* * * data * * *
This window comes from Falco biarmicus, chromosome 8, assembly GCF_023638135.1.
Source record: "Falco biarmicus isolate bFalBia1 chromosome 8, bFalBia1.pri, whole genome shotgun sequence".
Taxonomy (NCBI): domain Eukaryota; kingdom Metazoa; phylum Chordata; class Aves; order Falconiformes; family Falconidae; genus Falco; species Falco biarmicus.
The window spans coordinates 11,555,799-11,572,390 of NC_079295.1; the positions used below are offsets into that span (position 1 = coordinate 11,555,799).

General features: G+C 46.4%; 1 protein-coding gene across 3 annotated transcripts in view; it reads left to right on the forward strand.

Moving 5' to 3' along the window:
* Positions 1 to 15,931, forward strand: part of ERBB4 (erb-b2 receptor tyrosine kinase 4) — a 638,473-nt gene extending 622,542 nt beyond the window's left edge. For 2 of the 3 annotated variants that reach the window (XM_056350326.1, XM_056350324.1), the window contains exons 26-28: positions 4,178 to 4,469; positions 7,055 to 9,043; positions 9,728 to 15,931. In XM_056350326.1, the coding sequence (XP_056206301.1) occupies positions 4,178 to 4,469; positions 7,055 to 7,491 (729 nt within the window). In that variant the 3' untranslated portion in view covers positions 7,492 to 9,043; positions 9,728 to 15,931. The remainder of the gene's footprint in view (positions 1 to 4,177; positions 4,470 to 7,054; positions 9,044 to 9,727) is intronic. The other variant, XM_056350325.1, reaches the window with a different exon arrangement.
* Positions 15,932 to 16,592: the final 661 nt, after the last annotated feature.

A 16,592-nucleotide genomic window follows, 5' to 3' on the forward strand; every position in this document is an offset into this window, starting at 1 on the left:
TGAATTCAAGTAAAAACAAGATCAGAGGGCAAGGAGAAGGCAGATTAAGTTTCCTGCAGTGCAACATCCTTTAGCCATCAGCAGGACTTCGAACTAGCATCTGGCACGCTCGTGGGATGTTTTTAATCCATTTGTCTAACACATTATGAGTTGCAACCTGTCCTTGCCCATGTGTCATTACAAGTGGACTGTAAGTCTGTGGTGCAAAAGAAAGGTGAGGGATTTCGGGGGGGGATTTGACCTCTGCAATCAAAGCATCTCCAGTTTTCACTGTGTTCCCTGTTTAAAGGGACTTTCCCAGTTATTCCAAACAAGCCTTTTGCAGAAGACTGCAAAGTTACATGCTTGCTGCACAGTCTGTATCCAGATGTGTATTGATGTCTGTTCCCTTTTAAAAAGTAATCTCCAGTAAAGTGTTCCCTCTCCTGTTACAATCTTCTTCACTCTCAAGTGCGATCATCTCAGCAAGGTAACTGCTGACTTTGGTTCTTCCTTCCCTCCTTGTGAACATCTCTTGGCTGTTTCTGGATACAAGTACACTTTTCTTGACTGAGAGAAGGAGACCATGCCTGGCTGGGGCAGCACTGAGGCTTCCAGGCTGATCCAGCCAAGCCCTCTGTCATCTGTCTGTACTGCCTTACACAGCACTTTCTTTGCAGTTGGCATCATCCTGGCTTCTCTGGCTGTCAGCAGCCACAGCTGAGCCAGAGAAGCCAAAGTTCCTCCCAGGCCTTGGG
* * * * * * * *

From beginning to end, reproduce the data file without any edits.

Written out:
This window comes from Falco biarmicus, chromosome 8, assembly GCF_023638135.1.
Source record: "Falco biarmicus isolate bFalBia1 chromosome 8, bFalBia1.pri, whole genome shotgun sequence".
Taxonomy (NCBI): domain Eukaryota; kingdom Metazoa; phylum Chordata; class Aves; order Falconiformes; family Falconidae; genus Falco; species Falco biarmicus.
The window spans coordinates 11,555,799-11,572,390 of NC_079295.1; the positions used below are offsets into that span (position 1 = coordinate 11,555,799).

General features: G+C 46.4%; 1 protein-coding gene across 3 annotated transcripts in view; it reads left to right on the forward strand.

Moving 5' to 3' along the window:
* Positions 1 to 15,931, forward strand: part of ERBB4 (erb-b2 receptor tyrosine kinase 4) — a 638,473-nt gene extending 622,542 nt beyond the window's left edge. For 2 of the 3 annotated variants that reach the window (XM_056350326.1, XM_056350324.1), the window contains exons 26-28: positions 4,178 to 4,469; positions 7,055 to 9,043; positions 9,728 to 15,931. In XM_056350326.1, the coding sequence (XP_056206301.1) occupies positions 4,178 to 4,469; positions 7,055 to 7,491 (729 nt within the window). In that variant the 3' untranslated portion in view covers positions 7,492 to 9,043; positions 9,728 to 15,931. The remainder of the gene's footprint in view (positions 1 to 4,177; positions 4,470 to 7,054; positions 9,044 to 9,727) is intronic. The other variant, XM_056350325.1, reaches the window with a different exon arrangement.
* Positions 15,932 to 16,592: the final 661 nt, after the last annotated feature.

A 16,592-nucleotide genomic window follows, 5' to 3' on the forward strand; every position in this document is an offset into this window, starting at 1 on the left:
TGAATTCAAGTAAAAACAAGATCAGAGGGCAAGGAGAAGGCAGATTAAGTTTCCTGCAGTGCAACATCCTTTAGCCATCAGCAGGACTTCGAACTAGCATCTGGCACGCTCGTGGGATGTTTTTAATCCATTTGTCTAACACATTATGAGTTGCAACCTGTCCTTGCCCATGTGTCATTACAAGTGGACTGTAAGTCTGTGGTGCAAAAGAAAGGTGAGGGATTTCGGGGGGGGATTTGACCTCTGCAATCAAAGCATCTCCAGTTTTCACTGTGTTCCCTGTTTAAAGGGACTTTCCCAGTTATTCCAAACAAGCCTTTTGCAGAAGACTGCAAAGTTACATGCTTGCTGCACAGTCTGTATCCAGATGTGTATTGATGTCTGTTCCCTTTTAAAAAGTAATCTCCAGTAAAGTGTTCCCTCTCCTGTTACAATCTTCTTCACTCTCAAGTGCGATCATCTCAGCAAGGTAACTGCTGACTTTGGTTCTTCCTTCCCTCCTTGTGAACATCTCTTGGCTGTTTCTGGATACAAGTACACTTTTCTTGACTGAGAGAAGGAGACCATGCCTGGCTGGGGCAGCACTGAGGCTTCCAGGCTGATCCAGCCAAGCCCTCTGTCATCTGTCTGTACTGCCTTACACAGCACTTTCTTTGCAGTTGGCATCATCCTGGCTTCTCTGGCTGTCAGCAGCCACAGCTGAGCCAGAGAAGCCAAAGTTCCTCCCAGGCCTTGGG